Developing a ToC involves a detailed exploration of solutions. Solutions are dissected to understand their impact, the resources required, and the stages through which it will transition to achieve the desired change. This process includes detailing the short-term, intermediate, and long-term outcomes. Perhaps more improtantly, it identifies the assumptions, including the blockers and enablers, that underpin our beliefs about how the world works, and how we believe we can take action to change it towards our institutional ambition. The end result is a robust ToC that articulates the steps, outcomes, and assumptions of the journey from the present state to the desired future.
The ToC plays a crucial role in GED's integrated strategy formulation process. It connects the ideation stage with the subsequent stages of testing assumptions and identifying barriers. The ToC also provides a reference point for continuous monitoring and evaluation, ensuring that the strategy remains on track towards achieving its goals. In essence, the ToC provides structure to the creative solutions birthed in the ideation phase, translating them into strategic moves that guide the organisation towards its institutional ambitions.
Testing Assumptions and Identifying Barriers
Building on the ToC, the next step is testing the assumptions underpinning the ToC and identifying potential barriers to change. Each solution within the ToC is based on certain assumptions that anticipate a successful transition from the current state to the desired state. However, assumptions are not guarantees; they are beliefs that need rigorous testing to validate their accuracy.
Testing assumptions involves analysing each presumption critically and objectively to assess its validity. This process might involve quantitative or qualitative data analysis, scenario planning, or further stakeholder consultations. This step is vital as it ensures the realism and practicality of the proposed solutions. If an assumption is found to be weak or false, it can be revised, or alternative solutions may need to be explored.
Simultaneously, it's crucial to identify potential barriers that could impede the process of change. These barriers could be internal, such as resource constraints or resistance to change, or external, like regulatory issues or market competition. Identifying these barriers upfront allows for proactive planning and mitigation. If a barrier is found to be insurmountable, then a solution is impractical and should be abandoned at this point, and alternatives explored.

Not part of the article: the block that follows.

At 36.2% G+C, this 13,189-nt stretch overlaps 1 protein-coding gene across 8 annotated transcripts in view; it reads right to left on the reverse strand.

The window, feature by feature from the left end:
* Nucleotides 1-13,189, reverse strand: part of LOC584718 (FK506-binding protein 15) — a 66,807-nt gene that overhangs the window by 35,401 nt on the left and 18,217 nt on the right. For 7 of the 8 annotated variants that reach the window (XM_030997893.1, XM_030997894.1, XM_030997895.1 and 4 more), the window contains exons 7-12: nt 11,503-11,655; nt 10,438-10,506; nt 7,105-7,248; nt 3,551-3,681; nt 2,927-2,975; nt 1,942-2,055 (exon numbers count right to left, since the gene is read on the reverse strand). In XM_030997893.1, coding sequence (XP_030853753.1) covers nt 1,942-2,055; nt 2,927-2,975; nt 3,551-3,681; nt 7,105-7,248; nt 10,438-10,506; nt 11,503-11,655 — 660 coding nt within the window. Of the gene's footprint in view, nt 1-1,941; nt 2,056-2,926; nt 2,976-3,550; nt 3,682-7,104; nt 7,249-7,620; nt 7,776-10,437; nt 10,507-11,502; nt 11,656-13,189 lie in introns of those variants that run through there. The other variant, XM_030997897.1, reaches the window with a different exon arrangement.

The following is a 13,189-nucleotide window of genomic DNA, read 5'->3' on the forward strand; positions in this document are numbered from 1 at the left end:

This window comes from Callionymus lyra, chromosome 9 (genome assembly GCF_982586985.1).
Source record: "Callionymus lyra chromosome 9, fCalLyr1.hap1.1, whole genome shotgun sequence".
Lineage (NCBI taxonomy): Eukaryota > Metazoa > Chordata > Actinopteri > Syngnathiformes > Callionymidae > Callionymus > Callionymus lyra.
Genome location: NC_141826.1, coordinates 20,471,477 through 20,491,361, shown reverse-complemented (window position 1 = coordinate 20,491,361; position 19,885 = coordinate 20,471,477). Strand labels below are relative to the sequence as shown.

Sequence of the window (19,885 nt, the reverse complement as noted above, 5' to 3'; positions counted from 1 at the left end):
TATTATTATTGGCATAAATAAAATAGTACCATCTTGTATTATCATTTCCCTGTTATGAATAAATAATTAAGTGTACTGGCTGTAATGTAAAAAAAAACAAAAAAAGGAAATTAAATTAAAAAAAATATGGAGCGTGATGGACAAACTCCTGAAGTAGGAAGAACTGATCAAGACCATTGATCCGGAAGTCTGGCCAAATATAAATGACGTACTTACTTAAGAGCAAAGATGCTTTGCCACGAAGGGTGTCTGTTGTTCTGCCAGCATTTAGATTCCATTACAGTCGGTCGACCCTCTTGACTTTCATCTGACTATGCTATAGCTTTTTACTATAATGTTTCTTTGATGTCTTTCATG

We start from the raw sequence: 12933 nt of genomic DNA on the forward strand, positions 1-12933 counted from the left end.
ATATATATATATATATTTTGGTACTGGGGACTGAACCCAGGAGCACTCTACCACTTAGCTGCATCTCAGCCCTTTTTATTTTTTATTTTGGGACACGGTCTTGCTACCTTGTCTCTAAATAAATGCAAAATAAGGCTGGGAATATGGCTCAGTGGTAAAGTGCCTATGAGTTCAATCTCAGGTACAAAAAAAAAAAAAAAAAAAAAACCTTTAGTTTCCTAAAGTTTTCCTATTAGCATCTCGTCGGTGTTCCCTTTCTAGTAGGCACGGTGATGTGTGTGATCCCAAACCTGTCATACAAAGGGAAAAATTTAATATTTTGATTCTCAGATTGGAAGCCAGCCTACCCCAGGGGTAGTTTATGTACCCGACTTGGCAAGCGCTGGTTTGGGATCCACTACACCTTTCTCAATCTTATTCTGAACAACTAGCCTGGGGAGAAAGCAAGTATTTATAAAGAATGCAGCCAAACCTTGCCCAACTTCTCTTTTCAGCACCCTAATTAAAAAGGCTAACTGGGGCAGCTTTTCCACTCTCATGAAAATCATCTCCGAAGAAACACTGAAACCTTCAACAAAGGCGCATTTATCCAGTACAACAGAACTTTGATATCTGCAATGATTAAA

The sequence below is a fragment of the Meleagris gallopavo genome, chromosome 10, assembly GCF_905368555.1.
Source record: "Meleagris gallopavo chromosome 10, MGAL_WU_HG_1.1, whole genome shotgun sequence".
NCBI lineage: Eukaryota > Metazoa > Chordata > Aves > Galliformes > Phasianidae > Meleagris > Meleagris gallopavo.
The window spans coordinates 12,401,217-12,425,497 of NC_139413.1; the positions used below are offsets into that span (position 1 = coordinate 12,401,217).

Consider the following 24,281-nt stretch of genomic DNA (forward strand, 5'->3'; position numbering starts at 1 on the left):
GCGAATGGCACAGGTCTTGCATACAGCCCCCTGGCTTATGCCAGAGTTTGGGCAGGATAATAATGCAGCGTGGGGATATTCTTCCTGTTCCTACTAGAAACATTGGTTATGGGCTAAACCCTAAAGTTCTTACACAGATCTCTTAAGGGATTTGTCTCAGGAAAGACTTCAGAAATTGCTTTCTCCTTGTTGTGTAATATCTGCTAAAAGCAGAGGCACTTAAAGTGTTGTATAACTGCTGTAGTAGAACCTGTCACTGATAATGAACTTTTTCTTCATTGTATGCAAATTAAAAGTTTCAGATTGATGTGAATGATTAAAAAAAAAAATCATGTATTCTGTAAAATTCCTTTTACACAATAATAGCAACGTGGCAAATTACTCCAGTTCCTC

At this stage, external stakeholder interviews are reintroduced. Their perspectives help validate or challenge the assumptions and barriers identified, providing valuable insights that further refine the strategy. Through this rigorous testing process, GED ensures that the eventual strategy is not just innovative and ambitious, but also firmly grounded in reality, increasing the likelihood of its successful implementation.
The Imprtance of Iteration
Once we begin testing our assumptions and identifying barriers, our process enters an inevitable phase of iteration. GED recognises that strategy formulation is rarely linear. Instead, it's a cyclical process that often means revisiting and refining earlier stages, including problem framing, question formulation, ideation, and ToC development. In some cases it even means going back and redefining institutional ambitions.
Iteration is an opportunity for continuous refinement and improvement. Based on insights gained from testing, the problems might be reframed, HMW questions could be reformulated, new solutions may be ideated, or the ToC might be redeveloped. Each iteration cycle builds on the previous one, refining the strategy and aligning it more closely with the organisation's institutional ambitions.
The ultimate goal of these iterations is to reach an agreed strategy. This represents the most effective and efficient ways to solve the organisation's most pressing problems. It's a strategy that not only aligns with the organisation's ambitions but also takes into account the perspectives of various stakeholders, both internal and external. Furthermore, it's a strategy that's deeply grounded in reality, as it is based on tested assumptions and anticipates potential barriers.
Through this iterative process, GED ensures that the resulting strategy is robust, practical, and well-aligned with the organisation's goals, greatly increasing its potential for successful implementation.
We've seen how the GED process takes a problem, reframed into a "How Might We" question, and navigates through ideation, the development of a ToC, testing of assumptions and barriers, and a rigorous iteration process, leading to an agreed strategy.
For practitioners, these stages are not just theoretical constructs but practical steps that enable comprehensive and effective solution development. By integrating ideation with the realities of their operating environment through the ToC, testing of assumptions, and barrier identification, organisations can develop strategies that are both innovative and grounded in reality. The iterative nature of GED allows for continuous refinement and adaptation, ensuring the strategy remains relevant and effective in addressing the identified problems.
In the third and final installment of this series, we will look at the implementation and management of these strategy, using tools such as program logic models, OKRs, milestones, and KPIs, to ensure your strategy translates into tangible progress towards your organisational ambitions.